The role of another potential culprit in the cellular and genetic pathways that contributes to the formation of psoriasis lesions is unmasked by the findings at Fujita Health University, Japan, published in the journal Scientific Reports.
Psoriasis Vulgaris is a chronic autoimmune condition characterized by skin inflammation, scales, and dry patches, affecting more than 130 million people around the world. The body's immune cells - T-cells, macrophages, and dendritic cells start attacking the healthy skin tissue, that triggers the inflammatory process and proliferation of skin cells, leading to red, painful plaque-like lesions experienced by these patients.
Novel Immune Pathway of Psoriasis:
The cells have pro-inflammatory effects as they burst open and release their contents at the site of infection, thereby forming "neutrophil extracellular traps" (NETs) - a web of proteins and genetic information from its nucleus and induce inflammation.
The activation of NETs in psoriasis is performed by a precursor signaling protein called IL-36 cytokines. The mutation in the Il36rn gene causes a deficiency of the IL-36 receptor antagonist (IL-36Ra) protein, thereby allowing the IL-36 to induce uncontrolled inflammation.
This results in the proliferation of epidermal cells and increased neutrophil count in psoriasis-like lesions in the mutant mice, in a condition known as DITRA.
The observation was proven by using imiquimod, a drug known to stimulate IL-36 signaling and subsequent immunological response, to induce psoriasis in two groups of mice: one healthy (wild type) and another with the Il36rn gene mutation.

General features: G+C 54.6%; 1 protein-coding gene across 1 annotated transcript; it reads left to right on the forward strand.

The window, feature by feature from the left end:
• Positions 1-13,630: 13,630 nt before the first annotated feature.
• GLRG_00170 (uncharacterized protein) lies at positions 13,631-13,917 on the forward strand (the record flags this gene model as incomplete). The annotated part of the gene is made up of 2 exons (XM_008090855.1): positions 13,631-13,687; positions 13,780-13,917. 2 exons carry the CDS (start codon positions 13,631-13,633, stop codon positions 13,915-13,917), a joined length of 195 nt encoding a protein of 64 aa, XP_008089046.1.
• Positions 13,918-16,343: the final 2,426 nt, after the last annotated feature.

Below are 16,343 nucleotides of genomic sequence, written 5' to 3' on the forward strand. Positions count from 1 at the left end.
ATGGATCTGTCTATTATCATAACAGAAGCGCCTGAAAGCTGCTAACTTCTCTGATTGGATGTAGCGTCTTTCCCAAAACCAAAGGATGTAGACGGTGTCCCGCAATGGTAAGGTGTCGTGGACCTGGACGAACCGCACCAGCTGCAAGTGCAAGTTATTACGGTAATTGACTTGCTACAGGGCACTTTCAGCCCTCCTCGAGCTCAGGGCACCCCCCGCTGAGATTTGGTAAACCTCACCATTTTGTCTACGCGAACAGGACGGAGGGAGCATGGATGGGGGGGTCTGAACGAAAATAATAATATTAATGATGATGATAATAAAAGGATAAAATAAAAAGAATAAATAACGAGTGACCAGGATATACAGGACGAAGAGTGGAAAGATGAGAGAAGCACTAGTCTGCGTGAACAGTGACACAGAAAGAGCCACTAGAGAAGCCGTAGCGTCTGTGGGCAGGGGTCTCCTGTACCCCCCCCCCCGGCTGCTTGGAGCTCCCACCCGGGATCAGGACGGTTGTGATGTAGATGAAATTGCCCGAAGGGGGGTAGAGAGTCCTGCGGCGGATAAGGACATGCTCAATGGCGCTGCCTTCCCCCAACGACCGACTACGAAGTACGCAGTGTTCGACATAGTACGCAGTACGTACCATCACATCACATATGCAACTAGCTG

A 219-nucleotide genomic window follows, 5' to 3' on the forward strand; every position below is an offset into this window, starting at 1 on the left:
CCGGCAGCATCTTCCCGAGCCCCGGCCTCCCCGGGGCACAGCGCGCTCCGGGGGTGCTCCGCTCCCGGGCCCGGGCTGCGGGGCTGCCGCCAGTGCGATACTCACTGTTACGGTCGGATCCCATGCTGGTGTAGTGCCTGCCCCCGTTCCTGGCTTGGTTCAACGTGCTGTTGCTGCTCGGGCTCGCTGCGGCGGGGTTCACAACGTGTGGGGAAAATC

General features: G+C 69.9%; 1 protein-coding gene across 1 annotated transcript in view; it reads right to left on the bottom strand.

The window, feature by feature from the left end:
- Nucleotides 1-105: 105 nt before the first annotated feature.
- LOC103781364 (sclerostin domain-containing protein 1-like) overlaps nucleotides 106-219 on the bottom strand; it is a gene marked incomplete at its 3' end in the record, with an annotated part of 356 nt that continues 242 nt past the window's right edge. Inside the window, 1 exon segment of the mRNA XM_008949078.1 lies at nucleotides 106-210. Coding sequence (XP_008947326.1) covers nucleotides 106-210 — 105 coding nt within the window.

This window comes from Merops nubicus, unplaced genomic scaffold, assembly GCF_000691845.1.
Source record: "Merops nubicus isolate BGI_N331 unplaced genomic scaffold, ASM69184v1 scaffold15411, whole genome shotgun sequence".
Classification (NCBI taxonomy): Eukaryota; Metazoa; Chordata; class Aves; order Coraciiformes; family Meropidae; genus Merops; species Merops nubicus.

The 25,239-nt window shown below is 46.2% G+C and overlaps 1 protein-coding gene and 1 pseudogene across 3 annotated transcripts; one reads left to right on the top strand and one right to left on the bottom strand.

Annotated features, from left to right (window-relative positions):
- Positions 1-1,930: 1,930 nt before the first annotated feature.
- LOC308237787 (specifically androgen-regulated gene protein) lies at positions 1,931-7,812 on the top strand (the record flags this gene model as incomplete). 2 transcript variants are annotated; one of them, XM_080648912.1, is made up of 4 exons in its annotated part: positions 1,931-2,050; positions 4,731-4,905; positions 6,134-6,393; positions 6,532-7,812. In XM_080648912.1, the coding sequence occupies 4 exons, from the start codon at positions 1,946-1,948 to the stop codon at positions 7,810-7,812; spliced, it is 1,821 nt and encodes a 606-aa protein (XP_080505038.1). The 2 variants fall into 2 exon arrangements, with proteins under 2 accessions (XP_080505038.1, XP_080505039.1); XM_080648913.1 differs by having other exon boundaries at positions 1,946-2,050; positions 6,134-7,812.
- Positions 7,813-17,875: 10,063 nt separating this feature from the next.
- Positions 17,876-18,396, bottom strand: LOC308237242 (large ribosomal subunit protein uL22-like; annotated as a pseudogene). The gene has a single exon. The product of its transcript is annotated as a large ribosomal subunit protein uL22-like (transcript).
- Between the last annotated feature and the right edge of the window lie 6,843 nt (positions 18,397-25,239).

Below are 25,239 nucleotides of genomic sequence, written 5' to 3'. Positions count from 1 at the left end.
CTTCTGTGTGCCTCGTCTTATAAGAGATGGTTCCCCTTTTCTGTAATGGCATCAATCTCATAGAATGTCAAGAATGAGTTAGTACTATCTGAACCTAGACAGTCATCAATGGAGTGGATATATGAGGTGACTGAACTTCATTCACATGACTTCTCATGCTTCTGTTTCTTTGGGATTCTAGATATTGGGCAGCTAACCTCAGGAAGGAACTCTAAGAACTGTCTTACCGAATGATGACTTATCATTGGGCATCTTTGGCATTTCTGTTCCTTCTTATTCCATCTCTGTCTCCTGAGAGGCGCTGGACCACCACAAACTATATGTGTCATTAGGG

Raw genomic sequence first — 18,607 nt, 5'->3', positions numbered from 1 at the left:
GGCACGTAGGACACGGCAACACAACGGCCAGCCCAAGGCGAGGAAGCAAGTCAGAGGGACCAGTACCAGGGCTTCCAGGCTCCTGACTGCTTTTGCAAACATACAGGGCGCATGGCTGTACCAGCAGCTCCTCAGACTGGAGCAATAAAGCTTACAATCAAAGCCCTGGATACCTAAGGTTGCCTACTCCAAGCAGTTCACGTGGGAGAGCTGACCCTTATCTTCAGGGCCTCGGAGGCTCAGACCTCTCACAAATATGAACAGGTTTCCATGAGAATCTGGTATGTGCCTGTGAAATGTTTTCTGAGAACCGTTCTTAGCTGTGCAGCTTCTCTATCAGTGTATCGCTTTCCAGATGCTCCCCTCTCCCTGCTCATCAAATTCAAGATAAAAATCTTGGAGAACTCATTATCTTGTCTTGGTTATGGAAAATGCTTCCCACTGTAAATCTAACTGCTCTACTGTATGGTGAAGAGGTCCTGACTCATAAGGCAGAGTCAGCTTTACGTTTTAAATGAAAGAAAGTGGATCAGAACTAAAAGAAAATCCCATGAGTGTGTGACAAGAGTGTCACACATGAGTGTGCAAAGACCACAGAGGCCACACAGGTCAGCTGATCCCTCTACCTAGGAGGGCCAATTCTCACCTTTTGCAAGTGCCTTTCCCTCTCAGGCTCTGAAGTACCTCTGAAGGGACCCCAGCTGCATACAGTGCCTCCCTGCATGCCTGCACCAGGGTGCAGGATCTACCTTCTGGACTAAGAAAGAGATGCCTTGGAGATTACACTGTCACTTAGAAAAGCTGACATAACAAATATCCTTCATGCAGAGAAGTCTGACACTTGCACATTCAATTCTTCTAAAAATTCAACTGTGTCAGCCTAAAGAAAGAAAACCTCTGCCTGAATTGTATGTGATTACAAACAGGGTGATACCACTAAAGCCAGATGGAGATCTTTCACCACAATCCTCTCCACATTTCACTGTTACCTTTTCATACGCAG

The mutant mice also had higher neutrophil counts and NET concentrations than the wild type, and thus mRNA levels of target cytokines were also examined.
Use of a drug that specifically targets and inhibits PAD4an enzyme responsible for the formation of NETs - Cl-amidine, significantly reduced the levels of inflammatory cells and IL-36 signalling proteins. This resulted in a decrease of psoriasis lesions just after three days of treatment.
"By providing mechanistic insights into the involvement of neutrophils in psoriasis pathogenesis, our study provides new directions for developing novel promising therapeutic approaches, potentially revolutionizing the quality of life of thousands of people suffering from particularly severe forms of psoriasis", says Dr. Soichiro Watanabe, Fujita Health University.